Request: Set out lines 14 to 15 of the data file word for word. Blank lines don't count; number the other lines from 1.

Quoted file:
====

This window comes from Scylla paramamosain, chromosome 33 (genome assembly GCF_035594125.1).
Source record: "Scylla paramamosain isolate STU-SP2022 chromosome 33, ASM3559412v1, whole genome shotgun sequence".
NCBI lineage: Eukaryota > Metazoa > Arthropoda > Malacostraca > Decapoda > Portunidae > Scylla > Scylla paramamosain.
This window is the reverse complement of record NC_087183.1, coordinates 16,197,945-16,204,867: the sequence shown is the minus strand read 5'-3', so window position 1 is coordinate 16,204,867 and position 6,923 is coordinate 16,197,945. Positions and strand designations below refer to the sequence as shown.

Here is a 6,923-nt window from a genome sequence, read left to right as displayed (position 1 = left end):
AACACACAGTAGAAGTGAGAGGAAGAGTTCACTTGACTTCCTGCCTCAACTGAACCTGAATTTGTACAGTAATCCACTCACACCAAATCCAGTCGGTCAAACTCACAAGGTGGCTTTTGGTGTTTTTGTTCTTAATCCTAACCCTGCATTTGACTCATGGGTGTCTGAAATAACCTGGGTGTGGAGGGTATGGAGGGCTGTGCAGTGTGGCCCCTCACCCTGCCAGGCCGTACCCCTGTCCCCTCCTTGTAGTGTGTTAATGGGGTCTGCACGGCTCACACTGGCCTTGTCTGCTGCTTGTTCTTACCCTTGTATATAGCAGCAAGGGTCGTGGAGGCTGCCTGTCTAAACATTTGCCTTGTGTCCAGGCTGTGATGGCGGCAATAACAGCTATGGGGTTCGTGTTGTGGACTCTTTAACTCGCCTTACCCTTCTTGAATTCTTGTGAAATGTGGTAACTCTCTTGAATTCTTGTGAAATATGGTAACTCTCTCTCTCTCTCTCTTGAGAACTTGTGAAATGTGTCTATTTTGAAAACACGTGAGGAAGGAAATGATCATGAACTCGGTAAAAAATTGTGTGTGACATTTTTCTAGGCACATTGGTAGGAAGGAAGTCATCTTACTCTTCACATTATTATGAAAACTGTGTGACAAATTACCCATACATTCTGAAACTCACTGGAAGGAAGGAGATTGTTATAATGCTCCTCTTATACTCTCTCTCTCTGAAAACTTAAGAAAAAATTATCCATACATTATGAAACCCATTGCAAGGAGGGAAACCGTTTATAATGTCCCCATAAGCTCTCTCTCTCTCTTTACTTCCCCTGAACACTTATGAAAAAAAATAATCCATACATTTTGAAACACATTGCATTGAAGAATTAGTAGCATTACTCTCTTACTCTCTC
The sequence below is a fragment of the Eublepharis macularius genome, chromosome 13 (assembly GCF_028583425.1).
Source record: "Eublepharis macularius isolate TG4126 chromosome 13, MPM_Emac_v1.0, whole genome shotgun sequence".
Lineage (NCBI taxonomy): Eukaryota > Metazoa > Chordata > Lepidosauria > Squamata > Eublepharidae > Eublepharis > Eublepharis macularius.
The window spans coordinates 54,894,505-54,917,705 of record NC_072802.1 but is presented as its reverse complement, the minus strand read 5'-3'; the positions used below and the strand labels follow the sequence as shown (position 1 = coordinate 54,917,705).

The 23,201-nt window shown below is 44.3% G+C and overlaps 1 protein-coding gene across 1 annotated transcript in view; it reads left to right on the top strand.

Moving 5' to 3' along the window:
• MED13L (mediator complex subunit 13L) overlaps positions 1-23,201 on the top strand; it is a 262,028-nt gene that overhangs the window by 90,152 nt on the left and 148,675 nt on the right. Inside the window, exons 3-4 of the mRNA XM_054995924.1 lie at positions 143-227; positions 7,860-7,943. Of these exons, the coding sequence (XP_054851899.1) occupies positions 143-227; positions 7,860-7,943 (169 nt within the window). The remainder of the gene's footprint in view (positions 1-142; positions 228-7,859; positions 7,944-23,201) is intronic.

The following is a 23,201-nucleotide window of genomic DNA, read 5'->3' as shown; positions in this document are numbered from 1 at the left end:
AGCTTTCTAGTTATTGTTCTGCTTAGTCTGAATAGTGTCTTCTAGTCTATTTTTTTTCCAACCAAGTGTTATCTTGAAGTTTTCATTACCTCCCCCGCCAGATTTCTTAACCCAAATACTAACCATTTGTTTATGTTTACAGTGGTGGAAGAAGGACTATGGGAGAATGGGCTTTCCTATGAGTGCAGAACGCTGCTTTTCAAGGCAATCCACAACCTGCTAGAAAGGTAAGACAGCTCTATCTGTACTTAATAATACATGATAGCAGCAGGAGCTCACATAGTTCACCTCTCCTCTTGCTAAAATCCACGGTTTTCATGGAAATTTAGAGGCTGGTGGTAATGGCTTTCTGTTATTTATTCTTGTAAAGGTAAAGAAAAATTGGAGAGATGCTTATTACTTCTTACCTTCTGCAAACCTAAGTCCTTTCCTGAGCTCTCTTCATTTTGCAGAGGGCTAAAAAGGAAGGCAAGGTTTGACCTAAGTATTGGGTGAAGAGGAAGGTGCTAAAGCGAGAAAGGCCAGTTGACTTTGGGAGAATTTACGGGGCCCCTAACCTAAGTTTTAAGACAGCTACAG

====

The following is a 23,201-nucleotide window of genomic DNA, read 5'->3' as shown; positions in this document are numbered from 1 at the left end:
AGCTTTCTAGTTATTGTTCTGCTTAGTCTGAATAGTGTCTTCTAGTCTATTTTTTTTCCAACCAAGTGTTATCTTGAAGTTTTCATTACCTCCCCCGCCAGATTTCTTAACCCAAATACTAACCATTTGTTTATGTTTACAGTGGTGGAAGAAGGACTATGGGAGAATGGGCTTTCCTATGAGTGCAGAACGCTGCTTTTCAAGGCAATCCACAACCTGCTAGAAAGGTAAGACAGCTCTATCTGTACTTAATAATACATGATAGCAGCAGGAGCTCACATAGTTCACCTCTCCTCTTGCTAAAATCCACGGTTTTCATGGAAATTTAGAGGCTGGTGGTAATGGCTTTCTGTTATTTATTCTTGTAAAGGTAAAGAAAAATTGGAGAGATGCTTATTACTTCTTACCTTCTGCAAACCTAAGTCCTTTCCTGAGCTCTCTTCATTTTGCAGAGGGCTAAAAAGGAAGGCAAGGTTTGACCTAAGTATTGGGTGAAGAGGAAGGTGCTAAAGCGAGAAAGGCCAGTTGACTTTGGGAGAATTTACGGGGCCCCTAACCTAAGTTTTAAGACAGCTACAG